Linux+: Hardware Part 04

Discussion in 'Linux Other' started by Jarret W. Buse, Jan 5, 2014.

  1. Jarret W. Buse

    Jarret W. Buse Active Member Staff Writer

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    Linux+: Hardware Part 04 - Motherboard Chips

    The previous Hardware articles covered major components of the system, but these components all require pathways to each other as well as other devices and components not discussed. The main conduit for all the devices and components is the motherboard. The motherboard is also referred to as system board or main board.

    There are a few important chips on the motherboard which are imperative to the PC operations.

    The first chip to discuss is the Read-Only Memory Basic Input/Output System (ROM BIOS).


    When a PC is first turned on, it needs instructions to tell it what to do to load the installed Operating System (OS). The ROM BIOS contains all of the instructions to perform basic diagnostics and load the OS. There are four basic ROM BIOS functions:

    1. BIOS or CMOS setup – configure boot and system settings
    2. BIOS Drivers – allows use of hardware before OS loads
    3. Power On Self Test (POST) – diagnostics
    4. Boostrap Loader – loads OS
    The settings of the BIOS allow configuration of the boot order of installed devices. The boot devices can be the hard disk, floppy disk, CD/DVD-ROM, network card, etc. Other settings such as the system clock can be modified in the BIOS settings. Enabling of a Plug and Play system can be modified in the BIOS.

    There is also a keyboard BIOS which controls the keyboard and allows the keyboard to be used before the OS is loaded, such as to change the Complementary Metal–Oxide–Semiconductor (CMOS) settings. Also, video BIOS exists to allow video to be used before the OS is loaded, such as entering the BIOS settings and making changes. During boot-up, pressing a special key, such as <F2> or some other key, allows entry into the BIOS settings which are stored in CMOS. Other BIOS chips exist in expansion cards such as Small Computer Systems Interface (SCSI) cards, etc.

    The POST performs a memory check, system bus check and other checks of the hardware to verify that the system is in running order. The POST cannot verify hardware settings or anything dealing with the OS.

    The last item the POST performs is to load the Master Boot Record (MBR) from the first available boot device set in the BIOS Settings. This final process is the Bootstrap Loader where control is passed to information from the MBR which should load the default OS.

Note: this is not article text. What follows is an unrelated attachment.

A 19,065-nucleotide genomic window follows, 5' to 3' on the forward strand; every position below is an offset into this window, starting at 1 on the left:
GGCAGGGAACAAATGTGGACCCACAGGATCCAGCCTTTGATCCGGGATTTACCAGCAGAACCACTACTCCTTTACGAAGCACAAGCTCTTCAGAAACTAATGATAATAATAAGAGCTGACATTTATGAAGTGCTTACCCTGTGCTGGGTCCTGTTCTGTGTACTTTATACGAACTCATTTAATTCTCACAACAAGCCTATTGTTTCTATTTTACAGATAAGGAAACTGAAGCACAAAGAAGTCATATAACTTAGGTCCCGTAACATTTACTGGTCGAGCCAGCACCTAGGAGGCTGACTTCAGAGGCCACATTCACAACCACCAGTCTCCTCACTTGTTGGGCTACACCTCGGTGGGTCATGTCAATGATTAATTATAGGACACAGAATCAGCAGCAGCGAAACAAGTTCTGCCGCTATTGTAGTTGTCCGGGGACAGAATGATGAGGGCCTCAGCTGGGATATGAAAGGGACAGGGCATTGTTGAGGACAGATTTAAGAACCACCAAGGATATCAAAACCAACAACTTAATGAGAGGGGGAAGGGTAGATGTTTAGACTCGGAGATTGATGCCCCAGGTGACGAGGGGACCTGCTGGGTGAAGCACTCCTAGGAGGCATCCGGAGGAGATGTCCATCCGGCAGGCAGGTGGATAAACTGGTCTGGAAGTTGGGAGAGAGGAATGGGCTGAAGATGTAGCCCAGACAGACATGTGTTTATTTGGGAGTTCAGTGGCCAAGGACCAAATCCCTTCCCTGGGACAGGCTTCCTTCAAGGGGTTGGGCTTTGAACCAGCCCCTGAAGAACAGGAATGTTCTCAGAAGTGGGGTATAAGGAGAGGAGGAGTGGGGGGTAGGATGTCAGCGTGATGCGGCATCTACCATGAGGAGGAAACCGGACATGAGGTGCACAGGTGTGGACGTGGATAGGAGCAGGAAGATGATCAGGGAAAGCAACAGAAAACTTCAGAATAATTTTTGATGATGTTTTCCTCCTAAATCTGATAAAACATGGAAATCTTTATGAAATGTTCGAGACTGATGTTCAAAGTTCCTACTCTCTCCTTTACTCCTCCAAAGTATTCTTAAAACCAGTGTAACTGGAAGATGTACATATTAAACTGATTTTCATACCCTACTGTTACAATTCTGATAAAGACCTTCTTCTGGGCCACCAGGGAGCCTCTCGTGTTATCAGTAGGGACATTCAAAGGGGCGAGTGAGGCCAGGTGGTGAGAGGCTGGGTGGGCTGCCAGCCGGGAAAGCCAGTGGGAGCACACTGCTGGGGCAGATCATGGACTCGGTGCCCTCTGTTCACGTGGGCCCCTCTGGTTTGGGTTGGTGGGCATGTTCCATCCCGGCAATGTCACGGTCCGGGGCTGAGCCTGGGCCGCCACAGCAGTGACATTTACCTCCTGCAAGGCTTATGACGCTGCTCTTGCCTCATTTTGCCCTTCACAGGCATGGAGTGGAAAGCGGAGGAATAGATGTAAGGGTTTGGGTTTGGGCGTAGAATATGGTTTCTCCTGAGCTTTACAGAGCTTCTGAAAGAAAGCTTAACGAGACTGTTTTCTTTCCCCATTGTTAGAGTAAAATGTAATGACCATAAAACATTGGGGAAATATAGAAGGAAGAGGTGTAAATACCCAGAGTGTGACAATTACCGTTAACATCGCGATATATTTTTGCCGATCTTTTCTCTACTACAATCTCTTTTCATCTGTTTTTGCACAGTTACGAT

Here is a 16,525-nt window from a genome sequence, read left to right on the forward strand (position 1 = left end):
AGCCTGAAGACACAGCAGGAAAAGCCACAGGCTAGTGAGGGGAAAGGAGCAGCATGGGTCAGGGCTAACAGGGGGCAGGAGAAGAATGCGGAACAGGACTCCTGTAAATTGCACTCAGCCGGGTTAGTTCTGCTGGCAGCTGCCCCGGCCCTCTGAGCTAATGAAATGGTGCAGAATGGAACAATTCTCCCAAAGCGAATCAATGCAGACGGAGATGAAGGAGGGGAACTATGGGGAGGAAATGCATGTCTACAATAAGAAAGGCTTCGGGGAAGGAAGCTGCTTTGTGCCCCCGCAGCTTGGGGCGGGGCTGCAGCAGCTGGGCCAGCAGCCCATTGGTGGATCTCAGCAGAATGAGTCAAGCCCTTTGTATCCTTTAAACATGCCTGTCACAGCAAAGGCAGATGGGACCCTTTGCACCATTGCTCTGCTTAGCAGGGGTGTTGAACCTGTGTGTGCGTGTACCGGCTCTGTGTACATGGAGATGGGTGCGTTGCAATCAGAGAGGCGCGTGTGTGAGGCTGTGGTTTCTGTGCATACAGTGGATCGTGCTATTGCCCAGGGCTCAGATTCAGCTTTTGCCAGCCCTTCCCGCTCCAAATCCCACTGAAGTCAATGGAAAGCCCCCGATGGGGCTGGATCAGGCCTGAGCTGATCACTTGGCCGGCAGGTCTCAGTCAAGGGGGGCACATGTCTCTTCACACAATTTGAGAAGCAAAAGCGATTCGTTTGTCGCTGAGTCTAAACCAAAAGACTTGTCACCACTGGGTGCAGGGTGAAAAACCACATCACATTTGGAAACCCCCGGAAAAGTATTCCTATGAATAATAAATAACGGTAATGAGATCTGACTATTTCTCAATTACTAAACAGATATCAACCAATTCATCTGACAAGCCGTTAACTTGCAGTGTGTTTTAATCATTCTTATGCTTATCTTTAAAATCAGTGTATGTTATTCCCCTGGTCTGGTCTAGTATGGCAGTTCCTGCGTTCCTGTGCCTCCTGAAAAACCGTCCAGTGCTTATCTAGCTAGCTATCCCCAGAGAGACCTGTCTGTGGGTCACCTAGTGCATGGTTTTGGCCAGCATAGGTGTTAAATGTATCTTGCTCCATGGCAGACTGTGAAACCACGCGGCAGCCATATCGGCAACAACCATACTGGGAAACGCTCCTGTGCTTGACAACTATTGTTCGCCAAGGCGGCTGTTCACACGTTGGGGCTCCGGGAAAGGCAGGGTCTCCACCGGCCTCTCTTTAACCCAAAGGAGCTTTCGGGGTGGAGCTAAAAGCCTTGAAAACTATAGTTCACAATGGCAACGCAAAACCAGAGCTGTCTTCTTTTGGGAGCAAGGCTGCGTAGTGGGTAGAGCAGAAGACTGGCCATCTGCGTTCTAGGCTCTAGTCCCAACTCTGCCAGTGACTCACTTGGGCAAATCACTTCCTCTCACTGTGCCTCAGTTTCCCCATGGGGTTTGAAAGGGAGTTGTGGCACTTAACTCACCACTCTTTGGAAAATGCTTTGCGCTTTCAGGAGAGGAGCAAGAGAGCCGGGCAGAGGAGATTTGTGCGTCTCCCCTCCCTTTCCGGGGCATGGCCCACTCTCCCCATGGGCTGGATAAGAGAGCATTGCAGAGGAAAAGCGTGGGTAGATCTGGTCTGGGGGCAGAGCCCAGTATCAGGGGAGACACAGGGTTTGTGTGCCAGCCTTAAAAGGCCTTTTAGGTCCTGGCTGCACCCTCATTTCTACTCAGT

Sometimes the BIOS software becomes outdated or has a problem. Some BIOS chips can be ‘flashed’. To ‘flash’ a BIOS chip is to overwrite it with a newer version of software.

    NOTE: Unless the update will fix something that is a problem, it is usually best to leave the BIOS alone. If anything goes wrong with the flash, the system can become unusable. Remember that the BIOS update may provide support for newer hardware such as a newer and faster CPU.

    Usually, a boot disk of some sort is used, either a floppy disk or a CD/DVD. The system is booted from the boot disk and control is passed from the BIOS to the boot disk. Once this occurs, an application is loaded which will get access to the BIOS that will then load a data file from the boot disk. The data file is sent to the BIOS using special commands which overwrite the existing data. Once done, the system is rebooted and the new BIOS data is used. If a power failure should occur during the writing of the BIOS codes, the BIOS cannot be used when the system is rebooted since the write did not complete. The BIOS is unusable and the chip must be replaced with a new one.

    Chipsets

    Another main part of the motherboard are the chipsets. Each motherboard will be fitted with a specific chipset that controls the data flow between the processor, Random Access Memory (RAM) and other devices. Each chipset is specific to a motherboard type and processor type.

    The chipsets can also be split into two categories: fast (northbridge) and slow (southbridge).

    The faster throughput is required for the RAM and graphics from the Central Processing Unit (CPU). Slower throughput from the CPU goes through the southbridge chips to the network devices, expansion slots, Universal Serial Bus (USB), other integrated chipsets, etc.

    NOTE: Newer motherboards have integrated devices such as video, audio, networking, USB, etc. These various devices are integrated by their own chipsets rather than be included as an expansion card with the chips on it.

    Each OS has drivers to support the various chipsets. It is important to update the chipset drivers when possible, but some suggest not performing the updates in case it may cause more problems. These drivers are important to system stability and performance. If system crashes are occurring often or system performance is low, the problem may be the chipset drivers. It may be best to consult the website of the chipset manufacturer for the latest drivers available for your Linux system.

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    Last edited: Jan 14, 2014
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